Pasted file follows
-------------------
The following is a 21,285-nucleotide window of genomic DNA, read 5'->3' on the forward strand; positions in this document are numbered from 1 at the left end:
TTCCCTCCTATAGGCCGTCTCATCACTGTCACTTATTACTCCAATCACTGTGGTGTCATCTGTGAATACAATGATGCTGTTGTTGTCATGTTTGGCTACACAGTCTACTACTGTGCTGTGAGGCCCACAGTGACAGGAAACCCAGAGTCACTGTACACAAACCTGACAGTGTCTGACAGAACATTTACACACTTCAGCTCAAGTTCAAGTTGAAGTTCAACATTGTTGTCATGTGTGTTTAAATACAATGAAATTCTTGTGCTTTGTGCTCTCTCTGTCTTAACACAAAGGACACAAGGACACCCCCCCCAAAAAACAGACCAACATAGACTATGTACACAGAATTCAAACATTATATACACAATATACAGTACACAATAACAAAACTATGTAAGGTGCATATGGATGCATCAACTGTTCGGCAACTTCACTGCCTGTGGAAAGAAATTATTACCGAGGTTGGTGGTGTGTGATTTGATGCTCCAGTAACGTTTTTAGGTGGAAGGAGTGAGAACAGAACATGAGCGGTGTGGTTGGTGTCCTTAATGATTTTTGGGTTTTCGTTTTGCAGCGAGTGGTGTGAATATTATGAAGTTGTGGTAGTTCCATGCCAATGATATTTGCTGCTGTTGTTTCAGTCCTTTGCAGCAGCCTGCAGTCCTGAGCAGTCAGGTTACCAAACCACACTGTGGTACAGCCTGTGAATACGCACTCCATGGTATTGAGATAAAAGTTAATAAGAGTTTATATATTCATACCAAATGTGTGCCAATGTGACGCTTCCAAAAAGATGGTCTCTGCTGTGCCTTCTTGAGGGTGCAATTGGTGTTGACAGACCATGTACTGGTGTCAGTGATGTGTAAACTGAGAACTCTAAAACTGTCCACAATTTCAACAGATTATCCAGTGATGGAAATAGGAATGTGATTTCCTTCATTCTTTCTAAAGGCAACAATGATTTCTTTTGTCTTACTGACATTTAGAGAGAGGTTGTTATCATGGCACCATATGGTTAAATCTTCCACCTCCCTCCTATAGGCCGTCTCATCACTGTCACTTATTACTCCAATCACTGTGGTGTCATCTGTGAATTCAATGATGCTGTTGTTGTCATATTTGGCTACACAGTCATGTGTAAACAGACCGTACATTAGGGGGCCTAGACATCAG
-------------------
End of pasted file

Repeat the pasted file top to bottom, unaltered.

The following is a 21,285-nucleotide window of genomic DNA, read 5'->3' on the forward strand; positions in this document are numbered from 1 at the left end:
TTCCCTCCTATAGGCCGTCTCATCACTGTCACTTATTACTCCAATCACTGTGGTGTCATCTGTGAATACAATGATGCTGTTGTTGTCATGTTTGGCTACACAGTCTACTACTGTGCTGTGAGGCCCACAGTGACAGGAAACCCAGAGTCACTGTACACAAACCTGACAGTGTCTGACAGAACATTTACACACTTCAGCTCAAGTTCAAGTTGAAGTTCAACATTGTTGTCATGTGTGTTTAAATACAATGAAATTCTTGTGCTTTGTGCTCTCTCTGTCTTAACACAAAGGACACAAGGACACCCCCCCCAAAAAACAGACCAACATAGACTATGTACACAGAATTCAAACATTATATACACAATATACAGTACACAATAACAAAACTATGTAAGGTGCATATGGATGCATCAACTGTTCGGCAACTTCACTGCCTGTGGAAAGAAATTATTACCGAGGTTGGTGGTGTGTGATTTGATGCTCCAGTAACGTTTTTAGGTGGAAGGAGTGAGAACAGAACATGAGCGGTGTGGTTGGTGTCCTTAATGATTTTTGGGTTTTCGTTTTGCAGCGAGTGGTGTGAATATTATGAAGTTGTGGTAGTTCCATGCCAATGATATTTGCTGCTGTTGTTTCAGTCCTTTGCAGCAGCCTGCAGTCCTGAGCAGTCAGGTTACCAAACCACACTGTGGTACAGCCTGTGAATACGCACTCCATGGTATTGAGATAAAAGTTAATAAGAGTTTATATATTCATACCAAATGTGTGCCAATGTGACGCTTCCAAAAAGATGGTCTCTGCTGTGCCTTCTTGAGGGTGCAATTGGTGTTGACAGACCATGTACTGGTGTCAGTGATGTGTAAACTGAGAACTCTAAAACTGTCCACAATTTCAACAGATTATCCAGTGATGGAAATAGGAATGTGATTTCCTTCATTCTTTCTAAAGGCAACAATGATTTCTTTTGTCTTACTGACATTTAGAGAGAGGTTGTTATCATGGCACCATATGGTTAAATCTTCCACCTCCCTCCTATAGGCCGTCTCATCACTGTCACTTATTACTCCAATCACTGTGGTGTCATCTGTGAATTCAATGATGCTGTTGTTGTCATATTTGGCTACACAGTCATGTGTAAACAGACCGTACATTAGGGGGCCTAGACATCAG